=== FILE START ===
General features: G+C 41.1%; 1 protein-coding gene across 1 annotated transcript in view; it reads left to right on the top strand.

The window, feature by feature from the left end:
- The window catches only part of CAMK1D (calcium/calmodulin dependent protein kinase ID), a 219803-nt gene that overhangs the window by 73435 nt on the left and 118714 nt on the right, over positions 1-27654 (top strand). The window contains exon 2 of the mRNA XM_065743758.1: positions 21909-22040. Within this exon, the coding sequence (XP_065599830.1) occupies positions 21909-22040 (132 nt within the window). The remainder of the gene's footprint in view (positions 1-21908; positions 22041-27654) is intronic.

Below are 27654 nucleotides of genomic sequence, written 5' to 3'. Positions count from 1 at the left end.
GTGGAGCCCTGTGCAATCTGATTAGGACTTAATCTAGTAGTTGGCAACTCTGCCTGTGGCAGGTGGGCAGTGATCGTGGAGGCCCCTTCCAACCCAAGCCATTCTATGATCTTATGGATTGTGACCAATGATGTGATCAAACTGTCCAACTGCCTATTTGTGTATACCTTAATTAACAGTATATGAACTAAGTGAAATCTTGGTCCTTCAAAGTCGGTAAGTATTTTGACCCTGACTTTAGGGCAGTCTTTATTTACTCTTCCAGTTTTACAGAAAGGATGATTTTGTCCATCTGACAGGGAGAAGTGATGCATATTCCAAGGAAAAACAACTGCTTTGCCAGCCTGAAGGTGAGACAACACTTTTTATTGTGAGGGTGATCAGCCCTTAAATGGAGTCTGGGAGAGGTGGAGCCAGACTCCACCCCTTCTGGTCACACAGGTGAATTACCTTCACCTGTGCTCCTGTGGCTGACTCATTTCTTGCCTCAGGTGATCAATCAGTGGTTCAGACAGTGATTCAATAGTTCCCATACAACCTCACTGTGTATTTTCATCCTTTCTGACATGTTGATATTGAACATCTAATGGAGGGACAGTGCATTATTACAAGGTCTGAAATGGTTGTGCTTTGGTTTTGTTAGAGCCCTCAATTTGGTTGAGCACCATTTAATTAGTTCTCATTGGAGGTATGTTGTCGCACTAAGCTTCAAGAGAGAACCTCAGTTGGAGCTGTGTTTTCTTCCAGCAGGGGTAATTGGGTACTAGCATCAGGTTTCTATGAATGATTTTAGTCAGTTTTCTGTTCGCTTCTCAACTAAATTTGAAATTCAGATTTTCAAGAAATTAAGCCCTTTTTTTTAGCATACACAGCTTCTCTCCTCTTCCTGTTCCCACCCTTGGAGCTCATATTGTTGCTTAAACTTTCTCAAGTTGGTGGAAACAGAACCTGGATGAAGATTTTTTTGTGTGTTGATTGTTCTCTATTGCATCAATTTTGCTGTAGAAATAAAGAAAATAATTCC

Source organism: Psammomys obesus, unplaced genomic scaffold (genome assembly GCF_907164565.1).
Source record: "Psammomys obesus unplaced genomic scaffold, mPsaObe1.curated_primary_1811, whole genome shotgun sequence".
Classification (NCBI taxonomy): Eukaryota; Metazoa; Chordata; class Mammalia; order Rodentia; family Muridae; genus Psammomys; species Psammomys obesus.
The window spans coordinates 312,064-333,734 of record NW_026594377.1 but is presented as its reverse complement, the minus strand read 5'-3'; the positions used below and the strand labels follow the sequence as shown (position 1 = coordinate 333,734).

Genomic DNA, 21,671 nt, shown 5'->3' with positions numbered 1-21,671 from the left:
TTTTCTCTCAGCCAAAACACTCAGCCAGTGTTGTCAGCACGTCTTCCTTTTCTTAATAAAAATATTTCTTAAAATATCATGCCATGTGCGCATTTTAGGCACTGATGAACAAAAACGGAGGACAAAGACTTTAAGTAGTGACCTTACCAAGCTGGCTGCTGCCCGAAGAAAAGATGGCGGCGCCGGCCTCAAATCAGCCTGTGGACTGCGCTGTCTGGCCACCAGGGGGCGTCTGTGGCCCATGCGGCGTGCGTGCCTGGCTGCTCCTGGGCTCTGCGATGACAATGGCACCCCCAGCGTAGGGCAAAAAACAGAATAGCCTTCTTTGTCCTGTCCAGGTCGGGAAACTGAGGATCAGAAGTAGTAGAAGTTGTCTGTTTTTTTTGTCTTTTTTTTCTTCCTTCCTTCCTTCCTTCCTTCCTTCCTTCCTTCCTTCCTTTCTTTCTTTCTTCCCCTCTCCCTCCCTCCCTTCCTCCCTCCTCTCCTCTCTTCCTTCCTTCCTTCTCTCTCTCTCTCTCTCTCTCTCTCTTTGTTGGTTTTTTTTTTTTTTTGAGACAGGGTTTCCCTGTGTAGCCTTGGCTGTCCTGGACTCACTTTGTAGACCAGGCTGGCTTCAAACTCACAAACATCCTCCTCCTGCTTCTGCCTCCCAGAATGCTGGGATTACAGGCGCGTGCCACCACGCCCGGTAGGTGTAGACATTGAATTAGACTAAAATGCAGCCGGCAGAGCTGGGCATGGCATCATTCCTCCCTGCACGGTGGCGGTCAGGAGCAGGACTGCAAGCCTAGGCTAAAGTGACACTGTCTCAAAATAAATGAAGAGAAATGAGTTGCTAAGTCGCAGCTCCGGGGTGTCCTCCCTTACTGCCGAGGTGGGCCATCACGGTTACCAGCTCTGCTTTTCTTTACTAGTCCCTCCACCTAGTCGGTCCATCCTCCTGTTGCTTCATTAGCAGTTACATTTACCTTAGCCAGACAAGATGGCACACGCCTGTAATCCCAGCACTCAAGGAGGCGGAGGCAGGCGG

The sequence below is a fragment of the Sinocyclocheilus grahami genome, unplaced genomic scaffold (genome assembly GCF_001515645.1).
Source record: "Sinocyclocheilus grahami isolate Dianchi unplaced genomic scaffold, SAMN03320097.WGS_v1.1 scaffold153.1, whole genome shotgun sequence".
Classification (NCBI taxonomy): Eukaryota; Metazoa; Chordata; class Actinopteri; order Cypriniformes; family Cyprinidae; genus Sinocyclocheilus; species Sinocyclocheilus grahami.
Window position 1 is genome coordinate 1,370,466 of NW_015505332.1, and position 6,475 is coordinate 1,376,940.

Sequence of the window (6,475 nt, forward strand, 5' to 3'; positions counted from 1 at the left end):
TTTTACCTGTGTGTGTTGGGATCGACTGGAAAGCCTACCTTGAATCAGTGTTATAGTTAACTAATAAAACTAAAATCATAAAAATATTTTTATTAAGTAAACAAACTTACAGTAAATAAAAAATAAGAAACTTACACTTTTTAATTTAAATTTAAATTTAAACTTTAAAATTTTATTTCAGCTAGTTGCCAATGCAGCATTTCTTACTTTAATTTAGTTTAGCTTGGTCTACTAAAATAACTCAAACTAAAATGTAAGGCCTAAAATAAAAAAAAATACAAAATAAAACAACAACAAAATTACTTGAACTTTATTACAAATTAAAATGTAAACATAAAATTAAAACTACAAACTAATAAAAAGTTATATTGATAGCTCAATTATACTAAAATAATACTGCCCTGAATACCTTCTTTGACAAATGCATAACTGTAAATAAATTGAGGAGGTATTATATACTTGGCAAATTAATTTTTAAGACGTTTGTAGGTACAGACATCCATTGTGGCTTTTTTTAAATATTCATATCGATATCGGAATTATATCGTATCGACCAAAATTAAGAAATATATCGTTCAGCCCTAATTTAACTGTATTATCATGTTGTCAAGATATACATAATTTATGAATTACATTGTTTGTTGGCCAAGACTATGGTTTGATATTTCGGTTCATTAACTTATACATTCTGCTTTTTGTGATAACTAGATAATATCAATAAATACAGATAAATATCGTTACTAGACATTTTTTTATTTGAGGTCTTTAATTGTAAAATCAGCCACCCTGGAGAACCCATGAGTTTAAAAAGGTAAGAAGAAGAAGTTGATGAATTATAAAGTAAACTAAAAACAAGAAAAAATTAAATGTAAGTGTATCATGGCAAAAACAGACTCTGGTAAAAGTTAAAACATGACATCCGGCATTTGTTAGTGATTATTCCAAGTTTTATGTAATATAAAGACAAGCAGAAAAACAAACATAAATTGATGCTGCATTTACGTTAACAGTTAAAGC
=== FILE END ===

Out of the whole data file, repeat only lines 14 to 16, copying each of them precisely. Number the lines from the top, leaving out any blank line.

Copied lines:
Classification (NCBI taxonomy): Eukaryota; Metazoa; Chordata; class Actinopteri; order Cypriniformes; family Cyprinidae; genus Sinocyclocheilus; species Sinocyclocheilus grahami.
Window position 1 is genome coordinate 1,370,466 of NW_015505332.1, and position 6,475 is coordinate 1,376,940.

Sequence of the window (6,475 nt, forward strand, 5' to 3'; positions counted from 1 at the left end):